Diffusion of nitrous oxide into the cuff of the endotracheal tube results in an increase in cuff pressure. Excessive endotracheal tube cuff pressure may impair tracheal mucosal perfusion and cause tracheal damage and sore throat. Filling the cuff of the endotracheal tube with saline instead of air prevents the increase in cuff pressure due to nitrous oxide diffusion. This method was used to test whether tracheal morbidity is related to excess in tracheal cuff pressure during balanced anesthesia.
Fifty patients with American Society of Anesthesiologists physical status I or II were randomly allocated to two groups with endotracheal tube cuffs initially inflated to 20-30 cm H(2)O with either air (group A) or saline (group S). Anesthesia was maintained with isoflurane and nitrous oxide. At the time of extubation, a fiberoptic examination of the trachea was performed by an independent observer, and abnormalities of tracheal mucosa at the level of the cuff contact area were scored. Patients assessed their symptoms (sore throat, dysphagia, and hoarseness) at the time of discharge from the postanesthesia care unit and 24 h after extubation on a 101-point numerical rating scale.
Cuff pressure increased gradually during anesthesia in group A but remained stable in group S. The incidence of sore throat was greater in group A than in group S in the postanesthesia care unit (76 vs. 20%) and 24 h after extubation (42 vs. 12%; P < 0.05). Tracheal lesions at time of extubation were seen in all patients of group A and in eight patients (32%) of group S (P < 0.05).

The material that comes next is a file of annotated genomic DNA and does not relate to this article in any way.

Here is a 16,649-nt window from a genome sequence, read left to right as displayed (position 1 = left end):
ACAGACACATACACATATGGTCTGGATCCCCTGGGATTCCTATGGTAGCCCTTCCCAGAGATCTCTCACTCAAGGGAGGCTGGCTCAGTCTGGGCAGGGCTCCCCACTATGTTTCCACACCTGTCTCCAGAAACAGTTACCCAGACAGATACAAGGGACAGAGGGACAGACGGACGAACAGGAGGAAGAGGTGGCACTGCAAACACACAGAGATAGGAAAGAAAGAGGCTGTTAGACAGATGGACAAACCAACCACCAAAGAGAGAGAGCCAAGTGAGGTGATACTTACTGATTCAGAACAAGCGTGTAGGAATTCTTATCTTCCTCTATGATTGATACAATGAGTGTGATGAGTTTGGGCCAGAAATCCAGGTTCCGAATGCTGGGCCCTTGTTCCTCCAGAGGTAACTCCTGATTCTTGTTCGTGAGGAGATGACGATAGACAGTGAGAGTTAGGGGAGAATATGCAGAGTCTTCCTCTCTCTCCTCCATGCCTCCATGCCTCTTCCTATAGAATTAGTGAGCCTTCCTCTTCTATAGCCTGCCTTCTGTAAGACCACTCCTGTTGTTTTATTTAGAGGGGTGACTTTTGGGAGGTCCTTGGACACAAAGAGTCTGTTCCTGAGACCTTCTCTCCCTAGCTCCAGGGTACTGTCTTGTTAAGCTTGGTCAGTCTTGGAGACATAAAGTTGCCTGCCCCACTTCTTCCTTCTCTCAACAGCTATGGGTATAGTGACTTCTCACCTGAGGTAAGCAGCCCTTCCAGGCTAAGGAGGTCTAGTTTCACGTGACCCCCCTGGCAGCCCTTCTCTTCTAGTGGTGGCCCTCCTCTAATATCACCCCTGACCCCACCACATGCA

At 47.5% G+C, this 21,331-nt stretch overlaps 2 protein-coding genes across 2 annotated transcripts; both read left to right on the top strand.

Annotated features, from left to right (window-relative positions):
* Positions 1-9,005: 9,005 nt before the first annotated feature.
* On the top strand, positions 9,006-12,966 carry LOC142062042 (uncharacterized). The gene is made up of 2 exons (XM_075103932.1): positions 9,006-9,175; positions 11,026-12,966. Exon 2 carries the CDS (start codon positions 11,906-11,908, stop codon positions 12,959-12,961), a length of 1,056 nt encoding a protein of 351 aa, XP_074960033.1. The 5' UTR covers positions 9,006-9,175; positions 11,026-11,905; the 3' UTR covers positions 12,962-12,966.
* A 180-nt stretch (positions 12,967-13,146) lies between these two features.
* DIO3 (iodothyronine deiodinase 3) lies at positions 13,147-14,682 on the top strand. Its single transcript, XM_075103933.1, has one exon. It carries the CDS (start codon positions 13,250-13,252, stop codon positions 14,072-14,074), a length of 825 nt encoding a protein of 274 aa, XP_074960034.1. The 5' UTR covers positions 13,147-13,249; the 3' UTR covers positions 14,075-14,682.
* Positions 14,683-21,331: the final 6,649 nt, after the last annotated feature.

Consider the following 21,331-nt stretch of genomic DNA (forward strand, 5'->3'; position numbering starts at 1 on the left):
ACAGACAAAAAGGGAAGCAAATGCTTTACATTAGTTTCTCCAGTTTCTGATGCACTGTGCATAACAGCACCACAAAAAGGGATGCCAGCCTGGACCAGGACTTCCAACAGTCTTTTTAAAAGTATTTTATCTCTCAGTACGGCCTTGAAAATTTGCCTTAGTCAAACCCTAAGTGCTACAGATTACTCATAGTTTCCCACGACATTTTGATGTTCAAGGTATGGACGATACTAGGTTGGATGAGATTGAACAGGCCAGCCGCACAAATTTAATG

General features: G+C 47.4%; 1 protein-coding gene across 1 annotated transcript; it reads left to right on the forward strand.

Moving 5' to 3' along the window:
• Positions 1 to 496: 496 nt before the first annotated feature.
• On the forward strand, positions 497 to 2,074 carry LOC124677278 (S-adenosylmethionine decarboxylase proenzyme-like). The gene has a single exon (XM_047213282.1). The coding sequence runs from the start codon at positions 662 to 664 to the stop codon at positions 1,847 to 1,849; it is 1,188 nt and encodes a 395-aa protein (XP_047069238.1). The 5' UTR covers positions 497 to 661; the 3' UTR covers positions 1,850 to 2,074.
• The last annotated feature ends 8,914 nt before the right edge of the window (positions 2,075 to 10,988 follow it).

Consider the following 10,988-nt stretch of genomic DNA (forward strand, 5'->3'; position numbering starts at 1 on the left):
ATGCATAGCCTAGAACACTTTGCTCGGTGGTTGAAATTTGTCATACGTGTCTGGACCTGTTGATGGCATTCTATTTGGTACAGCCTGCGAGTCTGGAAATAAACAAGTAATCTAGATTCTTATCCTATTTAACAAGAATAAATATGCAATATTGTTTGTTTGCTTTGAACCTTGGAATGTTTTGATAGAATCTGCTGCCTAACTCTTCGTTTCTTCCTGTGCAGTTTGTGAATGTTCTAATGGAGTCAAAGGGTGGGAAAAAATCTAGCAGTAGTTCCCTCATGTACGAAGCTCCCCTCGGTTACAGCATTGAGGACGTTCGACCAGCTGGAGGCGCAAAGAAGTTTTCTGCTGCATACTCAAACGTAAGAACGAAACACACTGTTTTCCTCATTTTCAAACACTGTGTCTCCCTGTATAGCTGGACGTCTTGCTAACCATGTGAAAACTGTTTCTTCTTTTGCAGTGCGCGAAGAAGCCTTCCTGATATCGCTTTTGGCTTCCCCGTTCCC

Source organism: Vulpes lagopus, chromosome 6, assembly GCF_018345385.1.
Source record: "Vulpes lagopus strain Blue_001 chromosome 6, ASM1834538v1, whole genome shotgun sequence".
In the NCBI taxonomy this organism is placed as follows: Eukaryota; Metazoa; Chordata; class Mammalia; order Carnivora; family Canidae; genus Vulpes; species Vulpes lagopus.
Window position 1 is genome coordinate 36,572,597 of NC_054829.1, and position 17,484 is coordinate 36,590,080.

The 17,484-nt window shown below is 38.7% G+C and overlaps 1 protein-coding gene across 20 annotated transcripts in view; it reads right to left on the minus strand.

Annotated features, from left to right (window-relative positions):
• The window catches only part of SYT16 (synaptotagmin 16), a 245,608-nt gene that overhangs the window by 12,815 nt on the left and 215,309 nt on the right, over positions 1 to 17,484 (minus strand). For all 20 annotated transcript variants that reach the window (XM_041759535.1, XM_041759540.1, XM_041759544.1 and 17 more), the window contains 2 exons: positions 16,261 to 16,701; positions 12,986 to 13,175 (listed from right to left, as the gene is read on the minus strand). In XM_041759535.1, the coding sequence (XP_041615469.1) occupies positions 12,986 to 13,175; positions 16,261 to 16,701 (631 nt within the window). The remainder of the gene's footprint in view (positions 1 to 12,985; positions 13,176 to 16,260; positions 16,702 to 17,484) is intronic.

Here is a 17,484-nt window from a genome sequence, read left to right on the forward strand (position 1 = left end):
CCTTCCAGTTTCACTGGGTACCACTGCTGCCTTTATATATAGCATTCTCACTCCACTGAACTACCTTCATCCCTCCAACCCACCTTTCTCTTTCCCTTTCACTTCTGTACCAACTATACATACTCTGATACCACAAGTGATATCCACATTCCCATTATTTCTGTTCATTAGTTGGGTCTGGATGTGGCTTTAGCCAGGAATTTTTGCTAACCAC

Excess in endotracheal tube cuff pressure during balanced anesthesia due to nitrous oxide diffusion into this closed gas space causes sore throat that is related to tracheal mucosal erosion.
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LARYNGOTRACHEAL morbidity is frequent after tracheal intubation, even with short-duration anesthesia. The main symptom reported after tracheal intubation is sore throat, but patients also report hoarseness and dysphagia. Although the exact physiopathology of postintubation airway symptoms is not fully elucidated, mucosal damage occurring at the cuff level is thought to be an important causative factor for tracheal morbidity. Decrease in tracheal mucosa perfusion occurs when the cuff exerts pressure greater than 30 cm H2O. This is probably the first step in development of mucosal damage. 1,2The use of nitrous oxide (N2O), which is well-known to diffuse into endotracheal tube cuffs, and the lack of frequent control of intracuff pressure during the perioperative period are the most important factors that contribute to the high incidence of excessive intracuff pressures during this period. 3,4In a recent clinical study, filling the endotracheal tube cuff with an N2O–air gas mixture prevented excessive cuff pressure and reduced tracheal injury. 5However, significant variations of inspired N2O concentration observed during balanced anesthesia maintenance resulted in either deflation or overinflation of the cuff. 5,6An alternative method to prevent N2O-induced variations in intracuff pressure has been described in an animal model. 7Filling the tracheal probe cuff with saline was shown to reduce tracheal mucosal membrane damage. Recent clinical studies reported the use of this method to prevent high intracuff pressure and postoperative airway symptoms. 8–10Although decreasing or maintaining intracuff pressure below tracheal mucosa capillary pressure is mandatory, clinical evidence of the efficacy of this practice in preventing tracheal morbidity is lacking. In this clinical human study, we hypothesized that maintaining low intracuff pressure using saline to fill the cuff would decrease the incidence of postoperative laryngotracheal discomfort and tracheal mucosal lesions in anesthetized patients.
Materials and Methods